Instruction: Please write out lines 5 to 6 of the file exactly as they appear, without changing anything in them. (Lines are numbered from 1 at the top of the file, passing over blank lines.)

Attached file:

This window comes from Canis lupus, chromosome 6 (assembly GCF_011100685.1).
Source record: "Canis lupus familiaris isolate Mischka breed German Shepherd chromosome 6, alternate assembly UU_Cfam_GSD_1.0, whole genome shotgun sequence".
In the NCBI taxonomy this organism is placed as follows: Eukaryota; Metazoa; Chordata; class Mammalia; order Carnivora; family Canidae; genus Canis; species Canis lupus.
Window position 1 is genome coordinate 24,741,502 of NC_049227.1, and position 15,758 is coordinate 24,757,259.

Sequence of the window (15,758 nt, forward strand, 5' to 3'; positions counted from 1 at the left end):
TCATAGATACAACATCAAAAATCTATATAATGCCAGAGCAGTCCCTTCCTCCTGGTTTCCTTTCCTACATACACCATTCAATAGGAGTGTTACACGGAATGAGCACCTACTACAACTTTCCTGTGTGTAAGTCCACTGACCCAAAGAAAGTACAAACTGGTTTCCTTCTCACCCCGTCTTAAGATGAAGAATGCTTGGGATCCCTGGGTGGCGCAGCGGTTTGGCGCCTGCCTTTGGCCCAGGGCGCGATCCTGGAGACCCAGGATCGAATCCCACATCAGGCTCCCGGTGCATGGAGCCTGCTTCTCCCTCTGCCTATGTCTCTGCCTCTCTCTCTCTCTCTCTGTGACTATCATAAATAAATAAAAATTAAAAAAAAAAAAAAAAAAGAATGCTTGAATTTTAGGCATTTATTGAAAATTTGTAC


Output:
Sequence of the window (15,758 nt, forward strand, 5' to 3'; positions counted from 1 at the left end):
TCATAGATACAACATCAAAAATCTATATAATGCCAGAGCAGTCCCTTCCTCCTGGTTTCCTTTCCTACATACACCATTCAATAGGAGTGTTACACGGAATGAGCACCTACTACAACTTTCCTGTGTGTAAGTCCACTGACCCAAAGAAAGTACAAACTGGTTTCCTTCTCACCCCGTCTTAAGATGAAGAATGCTTGGGATCCCTGGGTGGCGCAGCGGTTTGGCGCCTGCCTTTGGCCCAGGGCGCGATCCTGGAGACCCAGGATCGAATCCCACATCAGGCTCCCGGTGCATGGAGCCTGCTTCTCCCTCTGCCTATGTCTCTGCCTCTCTCTCTCTCTCTCTGTGACTATCATAAATAAATAAAAATTAAAAAAAAAAAAAAAAAAGAATGCTTGAATTTTAGGCATTTATTGAAAATTTGTAC